Text Size:-+
02.11.2004

Restaurant Review: Watercress, San Francisco

It's pretty easy for me to find something wrong about a restaurant -- I can be an overly critical guy, and sometimes my standards approach snobbery (I'm working on that). In considering what to write about the dinner I had last week at Watercress, it strikes me that really the only thing I can find wrong with watercress.jpg it was that the corkage fee was a little high ($18 per bottle compared with $10 - $15 at other boutique restaurants in the area.). Perhaps this is a preventative measure on their part -- if the corkage was $10 a bottle I would be in there all the time and they'd get sick of me. This restaurant is simply too fantastic for words.

The first and most important thing to talk about is the food: innovative Asian / French Fusion with a traditional bistro undertone. From start to finish everything we were served was incredibly fresh and extremely well prepared. I started with a cream of celery root and fennel soup with a dash of basil chili oil. While there was a touch too much white and black pepper in the soup, in all other respects it was perfect. The other appetizers being eaten by Ruth and my friends included a goat cheese stuffed won-ton and a selection of oysters on the half shell (VERY fresh). I think someone got a salad but I was too involved in slurping up my soup to write it down.

The entrees are huge -- I was hungry and could barely finish my pork loin chop grilled with whole black peppercorns and a Fuji apple compote over mashed potatoes. Ruth preferred my chop over her steak and frites, saying it was a little more interesting, but she enjoyed her beef nonetheless.

The desserts, while thankfully not on the same scale as the entrees, were equal in quality and presentation. I had the most amazing individual cheesecake with caramelized sugar and dark chocolate truffle on top, drizzled with a Muscat strawberry coulis. It was so good I nearly ordered another one. Seriously. Ruth's profiteroles were impeccably crisp and fresh -- some of the best I've had in years, and better than others I have had at restaurants like Jardiniere and Aqua.

The service is delightful. Everyone we talked with was extremely friendly. When I walked in a bit early with my 3 bottles of wine, the host struck up a conversation about a couple of the wines which he was familiar with, and then thoughtfully stopped by early in our meal to see if I wanted to decant one of the bigger reds that he knew might benefit from some air.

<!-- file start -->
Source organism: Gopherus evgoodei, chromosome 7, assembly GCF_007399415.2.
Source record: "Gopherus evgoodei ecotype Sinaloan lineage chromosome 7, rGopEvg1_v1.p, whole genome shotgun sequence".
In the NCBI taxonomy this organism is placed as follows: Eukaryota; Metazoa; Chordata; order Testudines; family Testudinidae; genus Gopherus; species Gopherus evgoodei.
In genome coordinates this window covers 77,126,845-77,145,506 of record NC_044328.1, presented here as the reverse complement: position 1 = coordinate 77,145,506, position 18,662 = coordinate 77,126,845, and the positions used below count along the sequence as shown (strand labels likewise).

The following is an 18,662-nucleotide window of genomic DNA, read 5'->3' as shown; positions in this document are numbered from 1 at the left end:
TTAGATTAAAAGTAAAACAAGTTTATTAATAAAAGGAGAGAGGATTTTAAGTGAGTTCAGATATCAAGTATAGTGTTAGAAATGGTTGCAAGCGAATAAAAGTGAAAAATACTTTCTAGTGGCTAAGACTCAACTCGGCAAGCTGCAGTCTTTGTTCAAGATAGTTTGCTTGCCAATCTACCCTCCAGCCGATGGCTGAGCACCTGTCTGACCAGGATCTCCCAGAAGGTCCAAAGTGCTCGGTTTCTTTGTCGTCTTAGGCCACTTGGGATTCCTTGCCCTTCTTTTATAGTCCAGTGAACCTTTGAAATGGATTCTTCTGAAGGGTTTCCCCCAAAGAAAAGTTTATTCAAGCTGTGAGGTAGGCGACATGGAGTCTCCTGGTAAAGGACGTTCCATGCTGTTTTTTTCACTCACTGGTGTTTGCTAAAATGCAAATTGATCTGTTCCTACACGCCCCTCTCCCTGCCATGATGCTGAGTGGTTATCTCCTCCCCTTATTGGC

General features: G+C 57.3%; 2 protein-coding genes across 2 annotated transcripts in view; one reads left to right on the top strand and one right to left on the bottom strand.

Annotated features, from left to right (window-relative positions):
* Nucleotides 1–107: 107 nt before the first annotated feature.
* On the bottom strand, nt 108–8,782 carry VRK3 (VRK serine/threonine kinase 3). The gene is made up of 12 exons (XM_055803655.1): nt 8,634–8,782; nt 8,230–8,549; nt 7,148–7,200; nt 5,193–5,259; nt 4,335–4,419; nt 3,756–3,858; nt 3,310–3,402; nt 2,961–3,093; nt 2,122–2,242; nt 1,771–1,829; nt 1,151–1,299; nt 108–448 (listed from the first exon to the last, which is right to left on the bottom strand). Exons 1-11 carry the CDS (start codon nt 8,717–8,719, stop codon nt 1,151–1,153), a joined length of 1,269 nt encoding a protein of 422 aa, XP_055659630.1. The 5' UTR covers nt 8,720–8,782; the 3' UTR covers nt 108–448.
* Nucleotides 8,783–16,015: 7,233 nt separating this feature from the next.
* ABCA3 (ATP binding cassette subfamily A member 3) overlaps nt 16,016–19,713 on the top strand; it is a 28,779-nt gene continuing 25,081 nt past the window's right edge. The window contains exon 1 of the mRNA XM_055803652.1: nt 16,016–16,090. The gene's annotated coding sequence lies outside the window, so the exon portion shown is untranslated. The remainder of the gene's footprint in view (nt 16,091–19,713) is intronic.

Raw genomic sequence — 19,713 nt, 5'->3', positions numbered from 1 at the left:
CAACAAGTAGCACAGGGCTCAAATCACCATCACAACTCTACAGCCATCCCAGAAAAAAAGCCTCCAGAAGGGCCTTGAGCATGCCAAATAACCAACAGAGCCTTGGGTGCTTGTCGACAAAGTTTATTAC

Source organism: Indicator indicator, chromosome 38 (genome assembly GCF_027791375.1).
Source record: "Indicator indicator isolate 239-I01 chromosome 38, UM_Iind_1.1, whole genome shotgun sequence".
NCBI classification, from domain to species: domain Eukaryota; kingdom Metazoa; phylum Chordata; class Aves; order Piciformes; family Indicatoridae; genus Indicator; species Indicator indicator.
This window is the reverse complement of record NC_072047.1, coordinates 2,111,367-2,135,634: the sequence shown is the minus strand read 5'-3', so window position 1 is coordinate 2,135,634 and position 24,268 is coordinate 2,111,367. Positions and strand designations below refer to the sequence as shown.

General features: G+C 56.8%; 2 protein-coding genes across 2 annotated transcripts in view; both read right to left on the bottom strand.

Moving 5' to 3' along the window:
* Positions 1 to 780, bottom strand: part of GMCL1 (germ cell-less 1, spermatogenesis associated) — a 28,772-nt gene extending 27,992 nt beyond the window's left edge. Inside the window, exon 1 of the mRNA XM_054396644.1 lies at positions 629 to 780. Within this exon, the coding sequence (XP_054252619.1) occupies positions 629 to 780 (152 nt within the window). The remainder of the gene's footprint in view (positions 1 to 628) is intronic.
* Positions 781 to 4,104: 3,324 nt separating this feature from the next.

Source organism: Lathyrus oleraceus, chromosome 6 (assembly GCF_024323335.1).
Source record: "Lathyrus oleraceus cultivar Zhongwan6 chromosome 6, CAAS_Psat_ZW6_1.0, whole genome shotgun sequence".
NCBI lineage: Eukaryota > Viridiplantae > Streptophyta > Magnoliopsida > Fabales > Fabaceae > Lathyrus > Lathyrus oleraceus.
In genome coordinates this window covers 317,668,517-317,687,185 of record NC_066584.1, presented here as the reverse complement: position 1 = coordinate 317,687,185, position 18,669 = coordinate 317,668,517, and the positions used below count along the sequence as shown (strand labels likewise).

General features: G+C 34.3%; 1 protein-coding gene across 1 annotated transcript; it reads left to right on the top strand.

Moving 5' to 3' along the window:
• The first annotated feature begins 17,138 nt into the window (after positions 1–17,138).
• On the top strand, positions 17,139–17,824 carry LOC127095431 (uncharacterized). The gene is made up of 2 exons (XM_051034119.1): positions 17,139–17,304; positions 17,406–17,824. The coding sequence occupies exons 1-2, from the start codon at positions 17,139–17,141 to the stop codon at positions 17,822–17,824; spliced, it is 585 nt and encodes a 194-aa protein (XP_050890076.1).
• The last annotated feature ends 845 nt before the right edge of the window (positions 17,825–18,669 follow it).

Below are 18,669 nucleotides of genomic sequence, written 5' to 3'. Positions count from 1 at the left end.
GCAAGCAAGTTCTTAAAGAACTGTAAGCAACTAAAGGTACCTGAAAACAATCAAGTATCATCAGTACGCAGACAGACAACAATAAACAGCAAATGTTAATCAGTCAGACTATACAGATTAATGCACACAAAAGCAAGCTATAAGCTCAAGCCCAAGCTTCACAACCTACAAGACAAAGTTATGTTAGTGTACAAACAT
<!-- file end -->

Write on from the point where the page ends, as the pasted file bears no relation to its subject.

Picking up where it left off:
This restaurant has gotten some knocks because it's been downscaled from its previous incarnation as Watergate (which has moved to a new location). Some people have bothered to note its mismatched chairs and bare tabletops. Frankly the chairs aren't mismatched (there are 2 varieties in the restaurant that I could see) and the tabletops are fine without the linens. The tableware is served and exchanged as necessary like any good restaurant, and they pay good attention to the quality of their stemware.

Of course, the clincher to all of this is the unbelievably low price of the food. Their (unrestricted) 3 course prix fixe menu is $20. Given the size of their portions, I have NEVER gotten so much value for my dollar at a French restaurant in San Francisco. While there are other restaurants that offer reasonable tasting menus (such as Le Charm) the food at Watercress is superior in quality, especially the desserts.

Finally, I should note that while I didn't partake of the wine list when I was there, I scanned it and noted with pleasure the fact that they've got some nice, off-the-beaten-path wines at reasonable prices, with several in each category available by the glass.

Kudos to Rebecca Kwan and her team. This is a winner, and given that it's just a 3 minute drive from my house, I'm going to be eating there a lot.

Watercress
1152 Valencia Street (bet 22nd and 23rd)
San Francisco, CA 94110
415.648.6000

FYI: Parking in that neighborhood sucks. Ride Muni or take a cab.

Buy My Book!

small_final_covershot_dropshadow.jpg A wine book like no other. Photographs, essays, and wine recommendations. Learn more.

Follow Me On:

Twitter Facebook Pinterest Instagram Delectable Flipboard

Most Recent Entries

Vinography Images: Cold Snap Cincinnati Here I Come! Happy Thanksgiving from Vinography Vinography Unboxed: Week of November 23, 2014 Putting a Cork in Your Thanksgiving Wine Anxiety Plumbing the Depths of Portugal: A Tasting Journey Vinography Images: Rain at Last The Mysterious Art of Selling Direct Critical Consolidation in Wine What Has California Got Against Wineries?

Favorite Posts From the Archives

Masuizumi Junmai Daiginjo, Toyama Prefecture Wine.Com Gives Retailers (and Consumers) the Finger 1961 Hospices de Beaune Emile Chandesais, Burgundy Wine Over Time The Better Half of My Palate 1999 Királyudvar "Lapis" Tokaji Furmint, Hungary What's Allowed in Your Wine and Winemaking Why Community Tasting Notes Sites Will Fail Appreciating Wine in Context The Soul vs. The Market 1989 Fiorano Botte 48 Semillion,Italy

Archives by Month

 

Required Reading for Wine Lovers

The Oxford Companion to Wine by Jancis Robinson The Taste of Wine by Emile Peynaud Adventures on the Wine Route by Kermit Lynch Love By the Glass by Dorothy Gaiter & John Brecher Noble Rot by William Echikson The Science of Wine by Jamie Goode The Judgement of Paris by George Taber The Wine Bible by Karen MacNeil The Botanist and the Vintner by Christy Campbell The Emperor of Wine by Elin McCoy The World Atlas of Wine by Hugh Johnson The World's Greatest Wine Estates by Robert M. Parker, Jr.